'Seeds became toilet paper': Brian Minter and Marjorie Harris on the pandemic gardening explosion
Gardening gurus took questions from green thumb beginners and experts on Checkup's Ask Me Anything
Gardening has exploded in popularity because of the COVID-19 pandemic, which has led to an "absolute run on seeds" as Canadians dive into hobbies while stuck at home, according to expert gardener Brian Minter.
"Seeds became toilet paper," Minter, co-owner of Minter Country Garden in Chilliwack, B.C., and gardening columnist for the Vancouver Sun and CBC's B.C. Today, told Checkup host Duncan McCue.
Minter stressed that there aren't any shortages of popular seeds for vegetable plants, but like recent customer scrambles on items like toilet paper and flour, the perception of shortages mean suppliers are working around the clock to keep store shelves full.
"Instead of an eight-hour shift, we had 24-hour shifts working … trying to be able to come up with enough seeds there. A 400-per-cent increase," he said.
"There is no shortage. Maybe a delay, maybe not your favourite variety, but more growers are still in the West Coast planting seeds, propagating more vegetables. So there is going to be an adequate supply and absolutely no danger of things running out."
Marjorie Harris, gardening columnist for The Globe and Mail, says interest in gardening has skyrocketed among both enthusiasts and amateurs in the past few months.
"The core suppliers are going crazy, like everybody and their dog is gardening," she said.
But she cautioned that anyone looking to start a new project in their backyard will run into new challenges with physical distancing guidelines in effect.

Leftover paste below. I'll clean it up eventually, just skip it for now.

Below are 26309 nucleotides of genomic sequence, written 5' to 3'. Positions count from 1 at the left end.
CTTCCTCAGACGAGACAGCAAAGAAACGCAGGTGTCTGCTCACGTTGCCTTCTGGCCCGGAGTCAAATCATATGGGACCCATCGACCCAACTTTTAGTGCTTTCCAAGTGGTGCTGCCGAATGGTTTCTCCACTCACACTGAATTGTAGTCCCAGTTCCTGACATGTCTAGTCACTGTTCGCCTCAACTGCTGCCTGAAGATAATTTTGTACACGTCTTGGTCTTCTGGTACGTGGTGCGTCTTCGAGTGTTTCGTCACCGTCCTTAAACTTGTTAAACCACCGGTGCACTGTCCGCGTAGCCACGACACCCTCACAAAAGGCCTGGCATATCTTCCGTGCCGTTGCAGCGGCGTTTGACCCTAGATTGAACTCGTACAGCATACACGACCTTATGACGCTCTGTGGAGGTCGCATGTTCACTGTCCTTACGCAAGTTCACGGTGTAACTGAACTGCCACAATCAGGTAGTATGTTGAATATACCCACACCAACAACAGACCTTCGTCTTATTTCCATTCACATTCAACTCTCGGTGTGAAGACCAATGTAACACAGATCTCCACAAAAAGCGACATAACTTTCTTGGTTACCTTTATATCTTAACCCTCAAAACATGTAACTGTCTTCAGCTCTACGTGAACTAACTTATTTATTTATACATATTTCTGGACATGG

Since it takes two or more people to plant a large tree, she said, green thumbs will likely have to settle for smaller-scale projects.
Gardeners of all stripes will have to get used to wearing a face mask in addition to their other yard work gear, which might take some getting used to.
Minter isn't surprised at the interest in gardening right now. As our human connections are largely put on hold, he says people are instead reconnecting with nature.
"It's a whole process that we're learning so much now about the connections between, you know, trees and plants and the food we eat and how we grow it," he said.
"it's really gone up in the scale of important things in people's lives. so it's wonderful."
For all the first-time gardeners looking to start their first home-grown vegetable garden or lush flower bed, Minter advises to start with the plants you're most passionate about, and don't be afraid to make mistakes.
"Most things are relatively easy to start. And making mistakes is the most important thing you can do because you'll learn from it and if it doesn't work the first time, it's a do-over," he said.
When it comes to picking vegetable seeds, he suggests picking the produce that's relatively more expensive to buy at the supermarket, including tomatoes, cucumbers and hot peppers.
Harris advised first-timers to take it slow, and focus on one project at a time to avoid spreading yourself too thinly.
"I'm a big believer in doing things in stages and doing them in pockets. Make a pocket garden, make it perfect, and then move on to the next thing," she said.
Click "Listen" above to hear Minter and Harris answer Checkup listeners' gardening questions in our Ask Me Anything segment.
Written by Jonathan Ore. Interviews produced by Levi Garber.